Our study was approved by the hospital's Institutional Review Board and complied with HIPAA regulations. We searched the radiology database with the Render program16 and identified all patients who underwent CTA from January 2000 to December 2010 with evidence of an IA. Duplicated studies were removed and only one study per patient was included in the dataset. For duplicated studies, the first CTA was included in the study unless the patient developed rupture of an IA, in which case the CTA performed at the time of rupture was included. Aneurysms that were discovered at outside institutions by CTA, MRA, or DSA underwent follow-up imaging by CTA at our institution prior to inclusion in this study. Among patients with ruptured aneurysms, all patients underwent a non-contrast CT (NCCT) prior to CTA of the head and/or neck. DSA was performed at the discretion of the treating neurosurgeon. Approximately 10% of the aneurysms identified in this study were confirmed by DSA, and there was no significant discrepancy between CTA and DSA in these instances.
NCCT was performed to assess for aneurysm rupture on 16- or 64-section General Electric helical CT scanners (LightSpeed; GE Medical Systems, Waukesha, Wisconsin, USA). NCCTs were performed using the helical technique with 120–140 kVp, auto mA (10–500), and 5 mm slice thickness reconstruction. Multidetector CTAs (MDCTA) were performed by scanning from the base of the C1 vertebral body or from the aortic arch to the vertex using the axial technique, 0.5 pitch, 1.25 mm collimation, 235 mA, 120kVp, 22 cm field of view, and 65–85 mL of iodinated contrast administered by power injector at 4–5 mL/s with either a fixed 25 s scanning delay or Smart-Prep, a semi-automatic contrast bolus triggering technique. MDCTA and NCCT acquisitions were both performed on the same hardware platform (LightSpeed).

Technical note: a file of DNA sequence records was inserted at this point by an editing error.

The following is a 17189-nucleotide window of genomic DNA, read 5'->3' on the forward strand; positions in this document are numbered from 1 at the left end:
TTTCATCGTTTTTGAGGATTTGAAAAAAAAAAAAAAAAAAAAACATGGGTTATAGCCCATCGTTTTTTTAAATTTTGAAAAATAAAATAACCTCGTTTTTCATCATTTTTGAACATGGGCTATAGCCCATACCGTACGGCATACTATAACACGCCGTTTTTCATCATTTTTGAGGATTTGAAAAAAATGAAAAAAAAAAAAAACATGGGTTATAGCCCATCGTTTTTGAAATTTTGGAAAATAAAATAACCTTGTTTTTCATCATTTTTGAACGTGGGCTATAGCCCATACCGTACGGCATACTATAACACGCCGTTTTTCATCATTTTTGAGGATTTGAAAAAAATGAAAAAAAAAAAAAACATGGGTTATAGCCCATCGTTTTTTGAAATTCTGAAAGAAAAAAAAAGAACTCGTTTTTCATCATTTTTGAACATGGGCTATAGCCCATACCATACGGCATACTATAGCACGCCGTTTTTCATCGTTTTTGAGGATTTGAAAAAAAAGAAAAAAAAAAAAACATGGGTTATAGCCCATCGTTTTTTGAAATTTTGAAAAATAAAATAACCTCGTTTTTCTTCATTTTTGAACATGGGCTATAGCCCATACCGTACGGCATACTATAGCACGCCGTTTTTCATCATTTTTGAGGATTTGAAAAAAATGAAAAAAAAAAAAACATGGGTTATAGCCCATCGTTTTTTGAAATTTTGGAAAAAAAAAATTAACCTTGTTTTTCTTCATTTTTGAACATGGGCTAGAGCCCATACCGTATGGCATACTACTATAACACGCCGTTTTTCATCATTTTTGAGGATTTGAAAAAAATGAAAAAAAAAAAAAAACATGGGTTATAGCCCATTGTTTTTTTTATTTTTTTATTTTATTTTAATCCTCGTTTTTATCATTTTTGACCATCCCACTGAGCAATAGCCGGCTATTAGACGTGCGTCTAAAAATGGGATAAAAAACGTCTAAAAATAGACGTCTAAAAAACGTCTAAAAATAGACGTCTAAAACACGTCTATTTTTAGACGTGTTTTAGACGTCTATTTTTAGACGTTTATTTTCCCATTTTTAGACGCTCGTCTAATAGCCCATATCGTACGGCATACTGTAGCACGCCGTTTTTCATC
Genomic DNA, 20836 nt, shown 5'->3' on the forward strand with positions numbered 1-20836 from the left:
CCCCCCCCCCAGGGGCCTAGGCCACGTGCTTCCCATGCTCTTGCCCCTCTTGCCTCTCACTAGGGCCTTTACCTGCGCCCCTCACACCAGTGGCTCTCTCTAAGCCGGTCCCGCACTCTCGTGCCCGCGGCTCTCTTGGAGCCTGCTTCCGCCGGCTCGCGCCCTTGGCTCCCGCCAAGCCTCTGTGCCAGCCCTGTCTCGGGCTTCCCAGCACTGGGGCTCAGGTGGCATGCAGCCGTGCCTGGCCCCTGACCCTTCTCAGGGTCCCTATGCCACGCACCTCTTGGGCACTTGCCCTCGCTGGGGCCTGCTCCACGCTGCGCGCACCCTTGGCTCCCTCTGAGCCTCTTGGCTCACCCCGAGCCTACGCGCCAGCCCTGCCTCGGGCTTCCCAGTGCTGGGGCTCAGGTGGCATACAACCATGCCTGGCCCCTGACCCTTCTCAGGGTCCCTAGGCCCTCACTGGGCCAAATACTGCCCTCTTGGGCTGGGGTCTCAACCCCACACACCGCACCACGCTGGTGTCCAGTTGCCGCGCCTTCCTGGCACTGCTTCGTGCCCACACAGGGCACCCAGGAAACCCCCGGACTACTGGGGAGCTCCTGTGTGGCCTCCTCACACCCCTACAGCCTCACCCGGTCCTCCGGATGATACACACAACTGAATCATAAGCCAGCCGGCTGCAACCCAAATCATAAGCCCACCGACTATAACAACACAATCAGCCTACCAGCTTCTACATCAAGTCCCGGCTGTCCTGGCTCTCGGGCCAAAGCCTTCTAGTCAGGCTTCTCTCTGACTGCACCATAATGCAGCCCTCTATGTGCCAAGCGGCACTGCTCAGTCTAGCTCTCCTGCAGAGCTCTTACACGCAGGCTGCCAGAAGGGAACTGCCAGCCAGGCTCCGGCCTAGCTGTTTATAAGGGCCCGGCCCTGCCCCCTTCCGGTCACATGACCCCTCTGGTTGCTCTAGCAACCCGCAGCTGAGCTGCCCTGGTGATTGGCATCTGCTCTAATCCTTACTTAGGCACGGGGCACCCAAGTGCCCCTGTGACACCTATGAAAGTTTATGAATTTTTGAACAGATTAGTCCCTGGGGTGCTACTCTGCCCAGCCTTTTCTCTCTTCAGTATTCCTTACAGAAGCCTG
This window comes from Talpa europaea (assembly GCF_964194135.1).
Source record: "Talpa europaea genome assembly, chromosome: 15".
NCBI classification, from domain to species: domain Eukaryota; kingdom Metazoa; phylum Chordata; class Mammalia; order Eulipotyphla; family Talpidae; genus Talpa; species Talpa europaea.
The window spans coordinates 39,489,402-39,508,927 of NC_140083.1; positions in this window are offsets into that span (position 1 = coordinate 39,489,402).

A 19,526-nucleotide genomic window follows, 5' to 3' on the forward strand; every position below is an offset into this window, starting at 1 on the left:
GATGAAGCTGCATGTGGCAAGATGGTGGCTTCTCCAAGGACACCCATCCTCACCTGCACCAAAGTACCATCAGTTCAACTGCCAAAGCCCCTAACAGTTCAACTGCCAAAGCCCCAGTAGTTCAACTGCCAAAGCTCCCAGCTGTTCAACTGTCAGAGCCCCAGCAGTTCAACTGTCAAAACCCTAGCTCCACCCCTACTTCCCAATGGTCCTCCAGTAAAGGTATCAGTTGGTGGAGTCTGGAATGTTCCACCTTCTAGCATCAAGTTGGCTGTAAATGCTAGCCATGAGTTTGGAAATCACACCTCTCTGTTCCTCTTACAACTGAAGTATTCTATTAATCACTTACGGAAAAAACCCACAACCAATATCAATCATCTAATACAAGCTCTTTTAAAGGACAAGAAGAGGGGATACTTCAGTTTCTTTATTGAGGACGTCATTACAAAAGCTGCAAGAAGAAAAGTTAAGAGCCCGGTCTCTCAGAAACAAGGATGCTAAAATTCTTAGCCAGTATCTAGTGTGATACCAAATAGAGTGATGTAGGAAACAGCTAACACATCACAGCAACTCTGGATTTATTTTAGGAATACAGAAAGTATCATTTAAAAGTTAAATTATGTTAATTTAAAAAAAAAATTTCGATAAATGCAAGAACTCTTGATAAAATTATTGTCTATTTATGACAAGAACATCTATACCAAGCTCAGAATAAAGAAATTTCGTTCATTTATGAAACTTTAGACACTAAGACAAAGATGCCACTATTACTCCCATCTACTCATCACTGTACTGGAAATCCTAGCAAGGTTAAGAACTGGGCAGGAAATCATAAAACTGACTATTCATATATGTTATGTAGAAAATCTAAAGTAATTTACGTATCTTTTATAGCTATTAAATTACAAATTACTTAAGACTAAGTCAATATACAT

All CTA studies at our institution are reviewed by dedicated neuroradiologists with at least 3 years of experience, and all queried CTA reports were interpreted by these neuroradiologists. Aneurysms were defined as rounded areas of contrast outpouching measuring ≥2 mm in diameter. Infundibula were defined as an outpouching with a vessel clearly arising from the apex of the outpouching. Fusiform aneurysms were excluded from the analysis. Three-dimensional reformations of all CTA studies were created in three planes (axial, sagittal, and coronal), and maximum intensity pixel images of the intracranial internal carotid arteries and intracranial vertebral and basilar arteries were also used during imaging interpretation. CTA images were reviewed to verify the reported presence of an IA by two neuroradiologists with 1 (JJH) and 10 (JMR) years of experience. IA were classified by location, size, and ruptured status based on the radiologist report and subsequent imaging review by two neuroradiologists. IA arising from the basilar artery, superior cerebellar artery, anterior inferior cerebellar artery, posterior inferior cerebellar artery, or the vertebral artery were considered to arise from the posterior circulation. Aneurysms were considered to be incidental if the CTA was performed for an indication other than: (1) follow-up of a known aneurysm; (2) assessment for an IA; (3) evaluation of intracranial hemorrhage; or (4) if multiple IA were identified in a patient with a ruptured IA.